The loss of a loved one can leave a family in New Jersey grief-stricken. The matter can be made even worse if a person believes the terms of their loved one's will should not be followed, for example, if they believe the will was executed under undue influence or when their loved one was incompetent. However, before a person can pursue estate litigation, he or she must have standing to challenge a will.

Not just anyone can contest a person's will. Only "interested persons" to the will can pursue litigation if they believe the terms of the will should not be followed. In general, only those who would inherit through intestacy laws if there was no will, those who were named as beneficiaries of a previous will executed by the deceased, or those who were named as beneficiaries of a subsequent will executed by the deceased may contest the will.

Those chosen as executors of an estate may seek legal help

Being selected to serve as the executor of a loved one's estate is certainly an honor, but it also comes with responsibilities. Moreover, many people in New Jersey aren't very familiar with the probate process. And, while probate in New Jersey is not as complicated as it is in other states, if mistakes are made they could end up being very costly.

For example, in New Jersey the executor must submit the sill to the surrogate court located in the deceased's county of residence. An inventory of the estate's assets must be compiled. Anything the deceased owed to creditors must be paid. Sometimes, assets need to be sold. Taxes will also need to be paid. Finally, any remaining estate assets must be distributed to the correct persons per the instructions in the deceased's will. Again, while this may seem relatively straightforward, if mistakes are made it could cost a lot both in time and money.

Is estate planning only for the old and wealthy?

When people in Parsippany think of estate planning, they may conjure up the image of a rich old relative dictating his last will and testament on his deathbed. However, even the young or those of modest means can benefit from having an estate plan. There are a number of good reasons why estate planning is valuable to just about anyone.

First, incapacity doesn't just happen in old age. While some people might develop dementia or Alzheimer's disease late in life, a person could suddenly find themselves in a coma after being injured in a car wreck or could find that a grave illness has made it impossible to make decisions on their own behalf. An estate plan can address such situations by including a medical power of attorney and financial power of attorney. The individuals a person selects to fulfill these roles will make medical and financial decisions, respectively, if a person is incapacitated.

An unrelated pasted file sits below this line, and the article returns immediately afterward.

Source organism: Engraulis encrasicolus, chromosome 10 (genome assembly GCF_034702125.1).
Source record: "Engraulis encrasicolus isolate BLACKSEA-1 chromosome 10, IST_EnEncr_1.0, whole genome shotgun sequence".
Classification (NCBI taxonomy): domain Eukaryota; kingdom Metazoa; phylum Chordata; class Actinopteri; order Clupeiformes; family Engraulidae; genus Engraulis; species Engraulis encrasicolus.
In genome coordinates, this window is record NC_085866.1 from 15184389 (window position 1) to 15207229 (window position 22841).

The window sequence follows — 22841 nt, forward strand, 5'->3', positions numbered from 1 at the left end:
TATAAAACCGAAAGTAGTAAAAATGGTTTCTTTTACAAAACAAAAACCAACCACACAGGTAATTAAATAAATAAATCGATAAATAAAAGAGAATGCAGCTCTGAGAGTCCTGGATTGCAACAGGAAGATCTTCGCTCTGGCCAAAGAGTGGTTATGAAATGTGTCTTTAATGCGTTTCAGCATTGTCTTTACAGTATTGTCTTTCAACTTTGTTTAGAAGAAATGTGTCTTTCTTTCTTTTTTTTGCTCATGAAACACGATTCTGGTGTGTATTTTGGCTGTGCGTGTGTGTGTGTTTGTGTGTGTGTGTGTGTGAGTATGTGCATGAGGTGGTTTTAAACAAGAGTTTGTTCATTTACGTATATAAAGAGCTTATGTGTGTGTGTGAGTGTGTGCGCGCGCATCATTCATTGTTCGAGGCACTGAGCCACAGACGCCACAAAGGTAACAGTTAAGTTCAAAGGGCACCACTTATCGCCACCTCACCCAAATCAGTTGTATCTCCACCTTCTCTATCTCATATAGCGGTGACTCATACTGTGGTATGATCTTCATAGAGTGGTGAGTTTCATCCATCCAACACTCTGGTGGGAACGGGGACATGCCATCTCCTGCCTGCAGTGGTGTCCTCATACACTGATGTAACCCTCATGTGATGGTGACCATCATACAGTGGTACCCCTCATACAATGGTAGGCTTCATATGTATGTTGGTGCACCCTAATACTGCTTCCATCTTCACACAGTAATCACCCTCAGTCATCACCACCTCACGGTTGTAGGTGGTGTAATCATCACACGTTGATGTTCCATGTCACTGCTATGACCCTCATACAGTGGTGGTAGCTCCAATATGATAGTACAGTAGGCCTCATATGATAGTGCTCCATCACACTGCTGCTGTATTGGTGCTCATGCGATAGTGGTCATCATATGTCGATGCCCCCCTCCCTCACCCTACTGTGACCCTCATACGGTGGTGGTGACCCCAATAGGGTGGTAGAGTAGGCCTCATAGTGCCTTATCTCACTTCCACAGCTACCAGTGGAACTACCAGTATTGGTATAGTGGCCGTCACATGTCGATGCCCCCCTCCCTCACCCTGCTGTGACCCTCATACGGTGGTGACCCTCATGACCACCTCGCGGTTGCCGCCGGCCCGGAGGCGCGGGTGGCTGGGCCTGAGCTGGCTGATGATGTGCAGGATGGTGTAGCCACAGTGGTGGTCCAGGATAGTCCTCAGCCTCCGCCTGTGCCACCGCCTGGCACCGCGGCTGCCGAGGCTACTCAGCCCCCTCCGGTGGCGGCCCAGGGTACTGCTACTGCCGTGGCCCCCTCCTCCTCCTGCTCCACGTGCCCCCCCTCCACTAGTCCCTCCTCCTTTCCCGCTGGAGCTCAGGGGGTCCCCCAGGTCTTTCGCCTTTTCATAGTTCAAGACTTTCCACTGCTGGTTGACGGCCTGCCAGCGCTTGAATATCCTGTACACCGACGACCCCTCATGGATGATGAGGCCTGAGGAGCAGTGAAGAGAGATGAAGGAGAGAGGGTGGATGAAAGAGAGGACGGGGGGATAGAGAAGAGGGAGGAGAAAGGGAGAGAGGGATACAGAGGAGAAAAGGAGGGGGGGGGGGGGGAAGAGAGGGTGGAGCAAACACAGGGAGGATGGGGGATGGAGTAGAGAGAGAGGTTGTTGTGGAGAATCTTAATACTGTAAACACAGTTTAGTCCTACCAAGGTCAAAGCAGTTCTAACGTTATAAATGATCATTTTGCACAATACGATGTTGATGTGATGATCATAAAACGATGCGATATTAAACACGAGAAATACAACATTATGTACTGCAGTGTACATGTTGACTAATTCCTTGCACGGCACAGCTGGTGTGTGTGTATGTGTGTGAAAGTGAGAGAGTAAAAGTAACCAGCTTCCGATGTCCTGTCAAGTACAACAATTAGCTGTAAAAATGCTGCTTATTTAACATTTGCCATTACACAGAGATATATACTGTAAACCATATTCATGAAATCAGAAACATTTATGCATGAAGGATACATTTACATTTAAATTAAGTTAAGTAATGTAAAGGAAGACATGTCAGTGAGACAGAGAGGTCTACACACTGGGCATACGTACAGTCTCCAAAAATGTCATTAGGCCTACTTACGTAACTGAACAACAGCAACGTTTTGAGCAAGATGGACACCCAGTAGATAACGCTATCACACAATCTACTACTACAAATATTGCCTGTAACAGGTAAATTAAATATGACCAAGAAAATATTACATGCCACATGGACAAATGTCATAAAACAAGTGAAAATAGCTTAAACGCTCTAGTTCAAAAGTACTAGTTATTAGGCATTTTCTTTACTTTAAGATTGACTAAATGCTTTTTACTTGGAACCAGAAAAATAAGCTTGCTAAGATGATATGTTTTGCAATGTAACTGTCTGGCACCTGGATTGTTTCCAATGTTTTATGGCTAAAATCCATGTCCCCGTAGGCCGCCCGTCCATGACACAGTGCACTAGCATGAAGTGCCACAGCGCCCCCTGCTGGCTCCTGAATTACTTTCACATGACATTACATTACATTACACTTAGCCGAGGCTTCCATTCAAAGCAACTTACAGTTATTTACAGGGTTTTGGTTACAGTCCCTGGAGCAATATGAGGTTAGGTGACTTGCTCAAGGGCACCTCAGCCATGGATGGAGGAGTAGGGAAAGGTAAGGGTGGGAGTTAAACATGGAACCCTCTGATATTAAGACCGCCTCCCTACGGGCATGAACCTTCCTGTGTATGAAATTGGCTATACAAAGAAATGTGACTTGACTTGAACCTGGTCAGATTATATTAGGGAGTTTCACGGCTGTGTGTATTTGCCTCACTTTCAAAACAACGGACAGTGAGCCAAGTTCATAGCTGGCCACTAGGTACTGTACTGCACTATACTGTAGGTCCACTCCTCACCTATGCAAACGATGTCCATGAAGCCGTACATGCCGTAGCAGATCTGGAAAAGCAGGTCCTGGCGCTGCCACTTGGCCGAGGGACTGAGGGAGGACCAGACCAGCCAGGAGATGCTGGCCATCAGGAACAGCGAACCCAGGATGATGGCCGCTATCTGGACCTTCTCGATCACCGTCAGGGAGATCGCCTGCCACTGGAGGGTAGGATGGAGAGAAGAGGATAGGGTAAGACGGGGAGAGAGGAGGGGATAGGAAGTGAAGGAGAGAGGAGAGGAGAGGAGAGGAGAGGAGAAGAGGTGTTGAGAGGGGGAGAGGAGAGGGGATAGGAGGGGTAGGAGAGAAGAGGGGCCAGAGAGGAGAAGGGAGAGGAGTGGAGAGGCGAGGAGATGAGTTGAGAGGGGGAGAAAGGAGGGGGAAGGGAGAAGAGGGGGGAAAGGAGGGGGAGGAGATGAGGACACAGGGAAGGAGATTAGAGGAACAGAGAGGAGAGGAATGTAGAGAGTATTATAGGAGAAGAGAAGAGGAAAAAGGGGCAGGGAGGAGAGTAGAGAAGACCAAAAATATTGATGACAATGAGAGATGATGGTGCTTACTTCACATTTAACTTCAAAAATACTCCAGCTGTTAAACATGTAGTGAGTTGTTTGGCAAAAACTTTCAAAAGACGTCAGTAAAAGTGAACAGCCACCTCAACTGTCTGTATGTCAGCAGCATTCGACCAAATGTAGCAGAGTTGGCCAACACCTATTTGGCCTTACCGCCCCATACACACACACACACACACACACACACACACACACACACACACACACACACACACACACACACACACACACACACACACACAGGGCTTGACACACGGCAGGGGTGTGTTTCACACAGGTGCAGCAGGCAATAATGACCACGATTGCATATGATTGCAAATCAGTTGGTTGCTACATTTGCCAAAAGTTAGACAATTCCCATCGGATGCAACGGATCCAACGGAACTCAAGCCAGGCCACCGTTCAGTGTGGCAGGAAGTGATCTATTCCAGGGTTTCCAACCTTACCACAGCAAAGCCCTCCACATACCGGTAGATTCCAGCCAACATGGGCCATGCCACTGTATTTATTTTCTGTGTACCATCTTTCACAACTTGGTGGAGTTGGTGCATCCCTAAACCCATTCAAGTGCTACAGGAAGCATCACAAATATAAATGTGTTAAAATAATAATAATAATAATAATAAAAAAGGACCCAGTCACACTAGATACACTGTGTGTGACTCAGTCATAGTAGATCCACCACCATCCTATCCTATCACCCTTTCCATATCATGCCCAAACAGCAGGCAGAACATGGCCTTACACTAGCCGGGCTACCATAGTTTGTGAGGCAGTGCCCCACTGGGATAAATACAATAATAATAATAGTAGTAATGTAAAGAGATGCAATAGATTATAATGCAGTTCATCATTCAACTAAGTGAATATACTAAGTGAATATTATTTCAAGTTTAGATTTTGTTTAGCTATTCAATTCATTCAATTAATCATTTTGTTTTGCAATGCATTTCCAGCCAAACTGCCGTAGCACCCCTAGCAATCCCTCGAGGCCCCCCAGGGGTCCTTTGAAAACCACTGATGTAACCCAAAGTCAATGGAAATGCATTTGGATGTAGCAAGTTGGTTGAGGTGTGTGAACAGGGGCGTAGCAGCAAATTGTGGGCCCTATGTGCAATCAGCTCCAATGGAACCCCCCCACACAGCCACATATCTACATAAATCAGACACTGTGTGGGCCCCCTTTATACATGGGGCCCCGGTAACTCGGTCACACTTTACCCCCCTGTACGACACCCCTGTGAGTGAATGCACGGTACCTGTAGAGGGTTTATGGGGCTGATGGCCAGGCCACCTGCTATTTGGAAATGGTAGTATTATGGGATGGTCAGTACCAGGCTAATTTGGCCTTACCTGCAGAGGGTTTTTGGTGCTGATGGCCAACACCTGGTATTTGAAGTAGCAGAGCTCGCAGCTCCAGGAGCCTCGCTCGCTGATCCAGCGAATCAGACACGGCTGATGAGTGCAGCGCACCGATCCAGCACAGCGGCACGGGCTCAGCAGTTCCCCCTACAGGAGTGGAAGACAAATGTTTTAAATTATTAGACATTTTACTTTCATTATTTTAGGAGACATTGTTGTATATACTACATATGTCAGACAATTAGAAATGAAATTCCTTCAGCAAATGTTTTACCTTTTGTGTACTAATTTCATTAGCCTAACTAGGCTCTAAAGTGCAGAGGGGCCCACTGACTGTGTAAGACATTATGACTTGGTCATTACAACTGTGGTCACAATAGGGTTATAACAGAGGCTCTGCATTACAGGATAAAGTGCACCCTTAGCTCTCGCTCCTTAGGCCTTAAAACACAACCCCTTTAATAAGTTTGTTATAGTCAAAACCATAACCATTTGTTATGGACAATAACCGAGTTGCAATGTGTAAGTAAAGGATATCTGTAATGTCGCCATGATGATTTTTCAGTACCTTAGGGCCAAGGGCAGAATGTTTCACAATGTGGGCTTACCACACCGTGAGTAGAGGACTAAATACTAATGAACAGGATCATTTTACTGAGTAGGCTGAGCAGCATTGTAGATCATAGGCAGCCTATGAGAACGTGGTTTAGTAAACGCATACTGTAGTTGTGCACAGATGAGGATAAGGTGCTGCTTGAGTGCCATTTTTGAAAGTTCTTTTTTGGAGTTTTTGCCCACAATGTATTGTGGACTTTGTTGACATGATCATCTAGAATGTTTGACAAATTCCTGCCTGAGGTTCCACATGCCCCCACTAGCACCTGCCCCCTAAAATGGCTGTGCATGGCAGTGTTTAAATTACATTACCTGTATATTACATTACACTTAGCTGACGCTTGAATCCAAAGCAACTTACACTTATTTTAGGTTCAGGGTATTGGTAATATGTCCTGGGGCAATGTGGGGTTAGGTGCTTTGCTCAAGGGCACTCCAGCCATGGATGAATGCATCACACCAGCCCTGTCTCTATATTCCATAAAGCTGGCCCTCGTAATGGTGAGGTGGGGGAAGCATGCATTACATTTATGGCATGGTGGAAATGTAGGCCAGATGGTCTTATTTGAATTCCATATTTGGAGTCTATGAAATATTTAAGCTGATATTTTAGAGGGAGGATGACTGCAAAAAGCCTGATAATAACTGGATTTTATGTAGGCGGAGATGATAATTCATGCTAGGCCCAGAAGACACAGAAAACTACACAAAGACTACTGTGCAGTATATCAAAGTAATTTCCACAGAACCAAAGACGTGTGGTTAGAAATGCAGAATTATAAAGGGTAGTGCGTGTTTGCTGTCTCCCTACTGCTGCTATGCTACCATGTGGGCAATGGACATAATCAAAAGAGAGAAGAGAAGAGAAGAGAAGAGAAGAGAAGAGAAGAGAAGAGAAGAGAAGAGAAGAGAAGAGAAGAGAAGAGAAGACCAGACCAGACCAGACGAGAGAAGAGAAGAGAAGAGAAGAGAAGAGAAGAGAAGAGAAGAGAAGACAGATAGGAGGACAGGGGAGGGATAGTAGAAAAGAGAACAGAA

Inheritance tax still applies to some New Jersey heirs

New Jersey does not have an estate tax as of January 1, 2018. However, it is one of the remaining states to have an inheritance tax. Also known as a "beneficiary" task, the basis of this tax is on the person who receives an inheritance as well as the amount of the estate that person inherited. An inheritance tax applies to bequests worth at least $500. The tax amounts from 11 percent to 16 percent on inheritances.

However, there are certain heirs who are exempt from the inheritance tax. These include: spouses; civil union partners after February 19, 2017; domestic partners after July 10, 2004; children; grandchildren; great-grandchildren; parents; grandparents; mutually acknowledged children and stepchildren. In addition, certain nonprofit organizations are exempt including: qualified charities; religious institutions; educational and medical institutions; nonprofit benevolent or scientific institution; and the State of New Jersey or any of its subdivisions.

What are the benefits of executing a companion animal trust?

While many people in New Jersey anticipate that, however much loved, they will outlive their pets, the fact of the matter is that sometimes our pets outlive us. Pets are often beloved members of the family, so it only makes sense to make plans as to who will care for your pet if you die before your pet does.

One option pet owners might consider is a companion animal trust or "pet trust." In a companion animal trust, a person can designate who will care for their pet if they die before the pet does. It can also contain instructions on how the pet should be cared for, as well as set aside money designated for the care of the pet. A trustee will be named to ensure that the funds allocated to the care of the pet are handled appropriately.

J. Jeffrey Press, P.A.
8 Wood Hollow Road
Plaza Level - Suite 2A
Parsippany, NJ 07054

Phone: 973-323-2654
Fax: 973-288-2070